Ever notice on the Antiques Roadshow how those clever Keno brothers carefully examine the craftsmanship and handiwork of a piece of period furniture? They don special white cotton gloves so as to protect the precious satinwood or walnut finish from even the most imperceptible trace of oil from human skin. The Keno boys salivate as they oooh! and aaah! while smoothing their gloved hands over inlay, scrollwork, curved legs and of course those amazing claw feet. They exude an almost sexual excitement and tension as they examine the console table or settee, and you can feel it. You’re in your living room, hundreds or even thousands of miles away from the Oklahoma Convention Center or the Peoria-Dome, but your excitement grows right along with theirs. Their saliva very nearly turns too drool as they turn the table or chest upside down and find original dove tail joints or look at the inside of a drawer and find wood older than the surface, indicating even more specifically a period and style in furniture history. We’re at home holding our breath. Hoping for a huge climax— (a financial one of course) we’ve been teased and toyed with long enough. Then at last, they give us all what we want. The Kenos are gleeful as they tell the now drop-jawed possessor of this mighty treasure the value of the commode/desk/highboy that has been languishing untended and undusted in an attic corner, ever since Great Aunt Gertie (who got the piece from her mother who got it from a neighbor who got it from…) went on to glory.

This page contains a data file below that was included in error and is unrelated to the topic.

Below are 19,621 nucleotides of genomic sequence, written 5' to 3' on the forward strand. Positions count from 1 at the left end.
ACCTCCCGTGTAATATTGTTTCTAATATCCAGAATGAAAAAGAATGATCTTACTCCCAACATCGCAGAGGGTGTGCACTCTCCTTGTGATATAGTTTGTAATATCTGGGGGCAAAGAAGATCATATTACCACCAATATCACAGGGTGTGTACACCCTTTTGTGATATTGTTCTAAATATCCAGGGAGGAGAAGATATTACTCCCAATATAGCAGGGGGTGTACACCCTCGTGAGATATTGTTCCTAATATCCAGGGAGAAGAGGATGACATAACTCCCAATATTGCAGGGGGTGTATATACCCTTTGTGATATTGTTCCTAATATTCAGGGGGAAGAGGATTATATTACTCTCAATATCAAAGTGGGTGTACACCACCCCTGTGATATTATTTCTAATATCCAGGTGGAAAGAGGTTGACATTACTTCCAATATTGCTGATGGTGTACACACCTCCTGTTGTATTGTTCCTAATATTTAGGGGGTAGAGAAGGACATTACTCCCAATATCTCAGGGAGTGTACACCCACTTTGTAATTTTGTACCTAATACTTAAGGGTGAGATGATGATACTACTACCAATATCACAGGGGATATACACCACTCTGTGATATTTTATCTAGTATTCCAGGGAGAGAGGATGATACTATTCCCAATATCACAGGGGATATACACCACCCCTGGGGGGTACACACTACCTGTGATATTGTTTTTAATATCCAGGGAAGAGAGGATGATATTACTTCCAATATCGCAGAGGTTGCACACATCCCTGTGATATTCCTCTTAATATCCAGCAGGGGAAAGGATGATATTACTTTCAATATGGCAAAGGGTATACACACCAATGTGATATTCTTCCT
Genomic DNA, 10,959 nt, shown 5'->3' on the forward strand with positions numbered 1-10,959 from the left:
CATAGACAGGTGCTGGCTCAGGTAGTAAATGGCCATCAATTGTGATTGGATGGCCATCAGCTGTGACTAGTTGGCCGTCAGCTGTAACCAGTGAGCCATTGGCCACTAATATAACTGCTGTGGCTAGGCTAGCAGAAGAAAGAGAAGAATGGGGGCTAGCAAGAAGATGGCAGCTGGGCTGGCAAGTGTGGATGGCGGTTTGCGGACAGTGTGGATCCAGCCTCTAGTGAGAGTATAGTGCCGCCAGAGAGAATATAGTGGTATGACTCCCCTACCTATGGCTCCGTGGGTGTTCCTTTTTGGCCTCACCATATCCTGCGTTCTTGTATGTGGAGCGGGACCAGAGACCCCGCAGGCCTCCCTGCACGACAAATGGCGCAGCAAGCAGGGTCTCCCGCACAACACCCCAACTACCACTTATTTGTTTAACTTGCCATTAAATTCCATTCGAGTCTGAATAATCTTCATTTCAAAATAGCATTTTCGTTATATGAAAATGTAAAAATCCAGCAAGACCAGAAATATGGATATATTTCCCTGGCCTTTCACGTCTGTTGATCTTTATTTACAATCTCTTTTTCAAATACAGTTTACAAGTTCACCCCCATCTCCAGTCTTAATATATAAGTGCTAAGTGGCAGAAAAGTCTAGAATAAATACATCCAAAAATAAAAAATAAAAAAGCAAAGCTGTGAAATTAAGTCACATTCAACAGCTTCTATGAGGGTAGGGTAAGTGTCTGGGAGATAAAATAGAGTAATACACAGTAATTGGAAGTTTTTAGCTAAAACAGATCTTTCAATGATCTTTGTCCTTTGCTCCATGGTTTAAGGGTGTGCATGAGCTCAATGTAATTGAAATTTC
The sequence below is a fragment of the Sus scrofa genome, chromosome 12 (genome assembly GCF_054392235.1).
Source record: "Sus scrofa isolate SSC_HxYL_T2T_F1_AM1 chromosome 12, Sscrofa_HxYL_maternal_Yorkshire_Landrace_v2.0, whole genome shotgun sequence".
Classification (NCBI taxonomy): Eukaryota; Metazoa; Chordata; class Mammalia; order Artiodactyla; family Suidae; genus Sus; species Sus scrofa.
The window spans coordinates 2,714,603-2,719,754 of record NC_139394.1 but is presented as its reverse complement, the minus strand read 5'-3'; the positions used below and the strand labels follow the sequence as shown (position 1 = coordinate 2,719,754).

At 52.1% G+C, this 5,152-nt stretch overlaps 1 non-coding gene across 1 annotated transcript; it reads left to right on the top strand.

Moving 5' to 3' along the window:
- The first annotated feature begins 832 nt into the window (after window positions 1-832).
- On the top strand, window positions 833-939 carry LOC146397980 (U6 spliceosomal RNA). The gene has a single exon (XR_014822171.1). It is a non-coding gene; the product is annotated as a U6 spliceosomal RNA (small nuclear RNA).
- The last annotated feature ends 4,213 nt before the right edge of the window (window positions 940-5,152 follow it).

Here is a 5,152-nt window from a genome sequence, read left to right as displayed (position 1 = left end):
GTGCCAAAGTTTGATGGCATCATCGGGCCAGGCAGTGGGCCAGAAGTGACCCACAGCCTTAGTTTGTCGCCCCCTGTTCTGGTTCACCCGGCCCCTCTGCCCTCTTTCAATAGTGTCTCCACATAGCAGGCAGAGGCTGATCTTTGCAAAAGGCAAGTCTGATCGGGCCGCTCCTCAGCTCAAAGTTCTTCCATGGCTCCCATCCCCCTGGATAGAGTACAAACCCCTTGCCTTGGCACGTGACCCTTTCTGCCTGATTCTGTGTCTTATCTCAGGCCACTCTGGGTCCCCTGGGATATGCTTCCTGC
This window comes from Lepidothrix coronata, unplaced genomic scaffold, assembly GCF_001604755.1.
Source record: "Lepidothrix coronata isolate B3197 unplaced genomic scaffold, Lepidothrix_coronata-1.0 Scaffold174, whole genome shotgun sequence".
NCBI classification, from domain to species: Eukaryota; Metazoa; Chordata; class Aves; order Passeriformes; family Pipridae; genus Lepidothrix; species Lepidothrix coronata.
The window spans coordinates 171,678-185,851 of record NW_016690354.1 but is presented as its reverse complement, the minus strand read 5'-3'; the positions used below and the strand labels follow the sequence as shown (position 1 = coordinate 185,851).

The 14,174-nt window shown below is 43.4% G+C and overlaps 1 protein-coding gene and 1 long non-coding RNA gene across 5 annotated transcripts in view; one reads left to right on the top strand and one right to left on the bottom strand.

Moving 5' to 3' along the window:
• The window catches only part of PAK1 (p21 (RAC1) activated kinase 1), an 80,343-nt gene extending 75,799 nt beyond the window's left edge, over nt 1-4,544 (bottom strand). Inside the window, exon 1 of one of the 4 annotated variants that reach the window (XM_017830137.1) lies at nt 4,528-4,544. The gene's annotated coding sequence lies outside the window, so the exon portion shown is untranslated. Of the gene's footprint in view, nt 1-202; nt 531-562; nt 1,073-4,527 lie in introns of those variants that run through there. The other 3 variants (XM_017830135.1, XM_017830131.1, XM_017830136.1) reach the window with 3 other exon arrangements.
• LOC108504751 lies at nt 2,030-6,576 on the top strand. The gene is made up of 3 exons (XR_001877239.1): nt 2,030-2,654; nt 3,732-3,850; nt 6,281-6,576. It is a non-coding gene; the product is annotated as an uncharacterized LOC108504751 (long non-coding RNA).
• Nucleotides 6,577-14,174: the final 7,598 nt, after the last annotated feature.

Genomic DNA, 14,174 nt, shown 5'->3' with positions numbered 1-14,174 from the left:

But back in the real world most of us live in, old sofas and tables are moved to the basement or storage room until-well until they end up donated to charity, left on the curb for the trash collector or carted away by the kindly New Furniture Company that is delivering their shiny replacements.
And as for cars? The clunkers and wrecks are traded in, abandoned in a junkyard or stashed behind the garage. They are left at the mercy of the elements, are subjected to the games of neighborhood children, fall prey to vandals who shatter windows, scratch obscenities on their once lustrous finishes, or become unlikely planters for anything wild enough to take root in the inhospitable old steel. Then they finally rust their way to oblivion.